The holidays fill just about everyone with a sense of wonder and excitement. Some of us, though, are also filled with anxiety about entertaining, gift-shopping and wrapping, expenses and other unavoidable “joys” of the season. If you get a little overwhelmed heading into the holidays, we have some simple hacks that will save you time and money…so you can focus on being merry!
Food. Cooking can ruin any host’s or hostess’s holiday; by the time guests arrive you’re ready for bed! Here are some celebration-worthy recipes that look and taste special but take next to no time at all – and require just 3 ingredients (courtesy of buzzfeed.com): Genius 3-Ingredient Recipes. Note: If you make the Nutella® Brownies, be prepared to share the recipe with guests!
Serving pieces. Many apartment residents don’t have the variety of serving pieces to accommodate all the great food required of holiday gatherings. Everything from hors d’oeuvres to main dishes, sides and desserts can be served from a clean cutting board covered in colored plastic wrap, or a cookie sheet covered with colored aluminum foil (colored, food-safe foil is available at craft stores). A pretty framed mirror laid flat on the table works great, too, and adds a little sparkle by reflecting the light of candles.
Centerpieces. Creating a dramatic centerpiece that reflects the festivity of the season doesn’t have to take much time. Try these simple, inexpensive ideas for dressing up your table:
- Crisscross two burlap runners, one lengthwise and one width-wise, on your table (burlap is cheap and available at most craft stores); arrange battery-operated votive candles in wide-mouth stemmed wine glasses lengthwise on your table or in a circle if your table is round. Add a couple artificial pumpkins for Thanksgiving or an assortment of holiday ornaments and you’re set!
- For a Hanukkah or Christmas table, arrange small boxes wrapped like gifts and a few small winter-themed figurines of different heights in the center of the table, along with a large battery-operated candle. Add sparkle by incorporating a thin strand of tinsel garland or scattering plastic “diamonds” around the candle
- Set 4 or 5 tall wine glasses on the table; add a single pine sprig to each and one or two tiny ornaments
Gift wrapping. Each year in the U.S., 4 million tons of logs are used to make wrapping paper and holiday shopping bags, according to the Clean Air Council. Instead of loading up our landfills, place gifts in containers that then also become a gift, like a decorative wicker basket or fabric-covered organizer box. If you can’t do without the sound of paper being ripped off gifts, Kraft paper is a cost-effective alternative you can easily dress up with a tinsel garland ribbon or holiday-themed Washi tape.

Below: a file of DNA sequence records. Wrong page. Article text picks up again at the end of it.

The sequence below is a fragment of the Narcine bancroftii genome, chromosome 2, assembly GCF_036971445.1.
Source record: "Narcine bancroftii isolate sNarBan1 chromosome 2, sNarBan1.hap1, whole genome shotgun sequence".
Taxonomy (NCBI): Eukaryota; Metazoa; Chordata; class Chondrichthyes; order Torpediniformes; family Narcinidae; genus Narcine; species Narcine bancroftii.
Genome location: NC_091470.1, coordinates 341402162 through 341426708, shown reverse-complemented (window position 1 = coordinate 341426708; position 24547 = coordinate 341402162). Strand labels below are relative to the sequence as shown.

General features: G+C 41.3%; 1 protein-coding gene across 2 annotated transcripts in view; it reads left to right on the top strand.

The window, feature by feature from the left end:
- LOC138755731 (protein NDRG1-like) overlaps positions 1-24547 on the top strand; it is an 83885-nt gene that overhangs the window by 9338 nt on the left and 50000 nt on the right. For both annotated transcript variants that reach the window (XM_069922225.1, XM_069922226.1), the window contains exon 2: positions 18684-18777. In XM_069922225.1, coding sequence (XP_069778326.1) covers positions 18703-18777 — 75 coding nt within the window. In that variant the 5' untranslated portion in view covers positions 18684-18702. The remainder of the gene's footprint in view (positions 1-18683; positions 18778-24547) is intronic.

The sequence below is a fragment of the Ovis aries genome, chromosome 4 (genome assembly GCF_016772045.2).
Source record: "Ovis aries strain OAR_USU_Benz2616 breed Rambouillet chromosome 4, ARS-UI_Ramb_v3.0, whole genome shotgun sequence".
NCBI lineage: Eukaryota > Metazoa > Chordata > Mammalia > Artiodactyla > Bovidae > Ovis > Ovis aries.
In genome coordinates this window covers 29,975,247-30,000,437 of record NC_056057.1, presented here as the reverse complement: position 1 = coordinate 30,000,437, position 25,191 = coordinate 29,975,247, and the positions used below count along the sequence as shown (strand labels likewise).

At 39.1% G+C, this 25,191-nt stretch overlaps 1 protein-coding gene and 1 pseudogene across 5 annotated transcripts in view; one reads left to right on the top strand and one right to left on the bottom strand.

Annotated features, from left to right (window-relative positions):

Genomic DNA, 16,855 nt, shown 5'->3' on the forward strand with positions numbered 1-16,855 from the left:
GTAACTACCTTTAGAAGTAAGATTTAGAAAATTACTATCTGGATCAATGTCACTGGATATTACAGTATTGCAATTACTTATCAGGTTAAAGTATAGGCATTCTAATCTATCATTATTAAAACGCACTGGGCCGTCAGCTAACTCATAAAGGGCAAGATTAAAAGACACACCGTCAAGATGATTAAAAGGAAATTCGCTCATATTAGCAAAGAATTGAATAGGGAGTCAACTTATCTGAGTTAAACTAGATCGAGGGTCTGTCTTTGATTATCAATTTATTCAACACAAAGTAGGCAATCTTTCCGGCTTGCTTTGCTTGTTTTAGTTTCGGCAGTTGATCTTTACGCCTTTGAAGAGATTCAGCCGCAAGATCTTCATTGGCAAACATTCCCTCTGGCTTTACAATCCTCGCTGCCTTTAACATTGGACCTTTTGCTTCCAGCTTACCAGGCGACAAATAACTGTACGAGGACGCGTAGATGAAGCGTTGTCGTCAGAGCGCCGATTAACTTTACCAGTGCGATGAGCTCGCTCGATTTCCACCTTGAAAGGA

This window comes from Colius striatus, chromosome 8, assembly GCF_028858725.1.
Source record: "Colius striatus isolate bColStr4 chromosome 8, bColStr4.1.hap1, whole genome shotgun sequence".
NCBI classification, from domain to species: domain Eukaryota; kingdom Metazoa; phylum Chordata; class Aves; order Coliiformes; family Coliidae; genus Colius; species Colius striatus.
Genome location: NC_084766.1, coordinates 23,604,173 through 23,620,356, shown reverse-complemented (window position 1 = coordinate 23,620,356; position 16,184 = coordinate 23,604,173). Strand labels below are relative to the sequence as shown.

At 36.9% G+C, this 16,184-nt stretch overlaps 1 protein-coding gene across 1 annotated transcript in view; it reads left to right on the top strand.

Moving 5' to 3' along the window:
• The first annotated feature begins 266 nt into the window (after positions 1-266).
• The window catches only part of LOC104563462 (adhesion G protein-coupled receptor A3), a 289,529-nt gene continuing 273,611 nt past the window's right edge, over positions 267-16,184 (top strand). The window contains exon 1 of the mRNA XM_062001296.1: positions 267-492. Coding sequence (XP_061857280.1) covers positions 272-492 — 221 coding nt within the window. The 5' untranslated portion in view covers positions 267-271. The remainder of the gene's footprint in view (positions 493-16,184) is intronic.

Ribbons and bows. Instead of ribbon, tie packages with plain ol’ twine from the hardware store, or colored twine from a hobby store. Then attach pine greenery, twigs, pinecones, or an ornament.
Holiday tree. Avoid the cost and hassle of a tree by purchasing some quality artificial pine greens (you’ll find a variety at your local craft store) and placing them in a heavy, wide-based vase to prevent tipping. Now decorate with small ornaments, a homemade construction paper garland and a string of indoor lights.
Here’s another tree substitute that adds real drama and can be reused each year. Find an old window screen at a local salvage yard; after cleaning it thoroughly, attach ornaments by their hooks to the screen in the shape of a tree (use only lightweight ornaments). Now lean the finished tree up against the wall on a table (use felt self-sticking tabs on the back of the screen to avoid damage to the wall). Find instructions here.
Tree skirt. The two ideas above require no tree skirt, but you’ll want one if you’re going to put up an artificial tree…but these can run you anywhere from $45 to over $100! Make a DIY version by wrapping a clean white sheet loosely around the base, then sprinkle liberally with silver snowflake sequins. Another inexpensive option is to look for clearance holiday tablecloths; square or round work best but oblong works, too. Cut a hole in the center, then cut a line from the circle directly to an outer edge, allowing you to wrap the skirt around the base of the tree.
We’d love to hear from anyone with helpful holiday tips that make your celebrations a little more festive – and a lot less stressful. What tips do you have that other residents could use in the coming weeks?